The participant P1 performed the task for a duration of 15 minutes approximately and hence, the results are shown by computing the parameters over a window length of 60 seconds. It is noted from Fig 20 that our variable error removal technique is able to reduce the noise (i.e. extracting dense fixation chunk from raw eye tracker data), whereas, the parameters corresponding to the raw data degrade considerably over time as the participant felt exhausted and stopped the experiment abruptly at the 14th minute. This observation (i.e. how subjective fatigue and exhaustion affects the variable error) also emphasizes the fact reported in [15]. In order to establish the fatigue factor on variable error, we have carried out same analysis for another participant P2 who was well-acquainted with the data capture procedures as he had participated several times during the initial phases of our experiment. From the subjective feedback, it was clear that he did not feel exhausted during the study and Fig 21 also supports the fact. The nature of variable error (see Fig 21) is somewhat constant owing to the raw data, whilst the proposed GSP + KF method is successful in handling the variable noise in contrast to the state-of-the-art methods.

Fig 21. Removal of variable error for participant P2.

(a) Smoothness parameter, (b) Closeness parameter.

Figs 20 and 21 truly justify how the proposed method is robust enough in handling the variable error induced by fatigue, head movement and exhaustion etc. Table 4 provides the consolidated results for the variable error correction with respect to the closeness and smoothness parameters for the proposed GSP + KF technique. It can be seen that the variation in the parameters for long duration task is within the 10% range of the short duration task. Table 5 shows the accuracy of correcting the systematic error for the short and long duration task. Note that the accuracies are consistent bereft of the duration of the task while handling the systematic error. Path C and D perform better in denoising the systematic error.

Table 4. Comparison of variable error correction in terms of closeness measure and smoothness ratio in short and long duration task using GSP + KF.

Table 5. Comparison of average accuracy (%) in systematic error correction for short and long duration task.

7 Conclusions

The study aims at denoising a low-cost eye tracker in order to make it a perfect choice for the applications, such as rehabilitation, cognitive assessments, etc. The noise characteristics of a low resolution eye tracker are studied thoroughly and optimized approaches are designed to handle the errors associated with those errors. The algorithms are tested on 2 simple test stimuli and it is seen that our approach improves the overall performance of the system. In case of variable error, our proposed method reduces the dispersion of data points (i.e. closeness) by 48.98% and 59.53% in comparison with the raw data, for RR and the NG task, respectively. For systematic error removal, the results show improvements of about 17.86% and 15.25% over the raw data, for RR and NG tasks (taken average across all proposed paths for one time calibration). The chosen test stimuli are closely related to the psychological tests and our results are motivating enough for the usage of eye tracker as a physiological sensor that can be used to extract more subject specific information such as working memory, attention or engagement, visual-motor coordination, etc., in real-time feedback for home-based applications. In addition to this, we have devised a one-time calibration protocol to avoid repeated calibration. Results confirm that the proposed approach gives satisfactory results in comparison to its multiple calibration scheme. Thus, it can be used successfully for patients who are unable to perform calibration due to some medical conditions. We have also evaluated our algorithms for long duration tasks and the results obtained are quite satisfactory. The system suits well for rehabilitation purpose. For the sake of rigorous scientific applications, the study needs to be further examined with detailed case studies governing the cognitive and behavioral aspects of eye movements research. In future we intend to increase the task duration further and study the effects on applications involving dynamic visual scenes like that of driving scenarios.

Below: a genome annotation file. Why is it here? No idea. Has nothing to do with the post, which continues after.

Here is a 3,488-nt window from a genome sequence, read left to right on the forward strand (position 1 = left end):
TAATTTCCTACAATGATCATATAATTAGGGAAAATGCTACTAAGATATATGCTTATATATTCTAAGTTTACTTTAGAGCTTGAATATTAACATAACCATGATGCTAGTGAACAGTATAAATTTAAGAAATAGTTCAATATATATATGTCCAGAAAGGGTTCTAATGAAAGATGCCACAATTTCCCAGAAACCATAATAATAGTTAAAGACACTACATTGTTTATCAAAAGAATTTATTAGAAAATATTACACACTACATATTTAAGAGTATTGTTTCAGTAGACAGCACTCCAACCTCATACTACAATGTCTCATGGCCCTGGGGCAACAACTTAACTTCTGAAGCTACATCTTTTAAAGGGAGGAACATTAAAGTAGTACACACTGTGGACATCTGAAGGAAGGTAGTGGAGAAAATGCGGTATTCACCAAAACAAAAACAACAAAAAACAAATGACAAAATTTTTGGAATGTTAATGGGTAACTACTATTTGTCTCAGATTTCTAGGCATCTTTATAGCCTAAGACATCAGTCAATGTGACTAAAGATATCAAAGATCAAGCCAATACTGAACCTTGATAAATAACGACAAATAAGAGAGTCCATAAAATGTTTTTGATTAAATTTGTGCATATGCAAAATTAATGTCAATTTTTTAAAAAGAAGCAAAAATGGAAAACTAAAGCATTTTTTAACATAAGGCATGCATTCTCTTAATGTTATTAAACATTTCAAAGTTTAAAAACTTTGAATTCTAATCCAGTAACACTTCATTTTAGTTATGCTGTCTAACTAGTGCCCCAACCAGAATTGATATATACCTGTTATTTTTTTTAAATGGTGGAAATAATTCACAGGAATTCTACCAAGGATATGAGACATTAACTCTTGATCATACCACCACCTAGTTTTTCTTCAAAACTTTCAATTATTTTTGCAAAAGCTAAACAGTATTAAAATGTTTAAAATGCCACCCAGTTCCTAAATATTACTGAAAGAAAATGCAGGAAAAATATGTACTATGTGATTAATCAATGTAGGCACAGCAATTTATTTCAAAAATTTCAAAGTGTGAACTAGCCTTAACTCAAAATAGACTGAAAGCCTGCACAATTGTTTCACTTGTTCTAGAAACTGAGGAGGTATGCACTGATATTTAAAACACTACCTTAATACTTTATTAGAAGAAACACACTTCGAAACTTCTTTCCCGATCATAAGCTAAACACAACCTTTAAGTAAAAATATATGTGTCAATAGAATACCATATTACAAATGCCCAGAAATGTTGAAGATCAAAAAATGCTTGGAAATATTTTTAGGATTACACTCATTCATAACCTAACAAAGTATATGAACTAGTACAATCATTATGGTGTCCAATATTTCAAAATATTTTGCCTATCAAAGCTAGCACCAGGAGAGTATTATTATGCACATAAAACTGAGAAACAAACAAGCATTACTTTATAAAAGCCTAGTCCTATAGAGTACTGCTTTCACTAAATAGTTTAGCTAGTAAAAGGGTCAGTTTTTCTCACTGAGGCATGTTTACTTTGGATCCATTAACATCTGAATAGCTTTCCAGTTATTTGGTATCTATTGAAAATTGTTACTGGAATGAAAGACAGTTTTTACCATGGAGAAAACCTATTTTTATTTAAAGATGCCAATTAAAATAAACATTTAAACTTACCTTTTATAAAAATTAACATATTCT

The authors like to thank all the participants for their cooperation and valuable time during the experiment.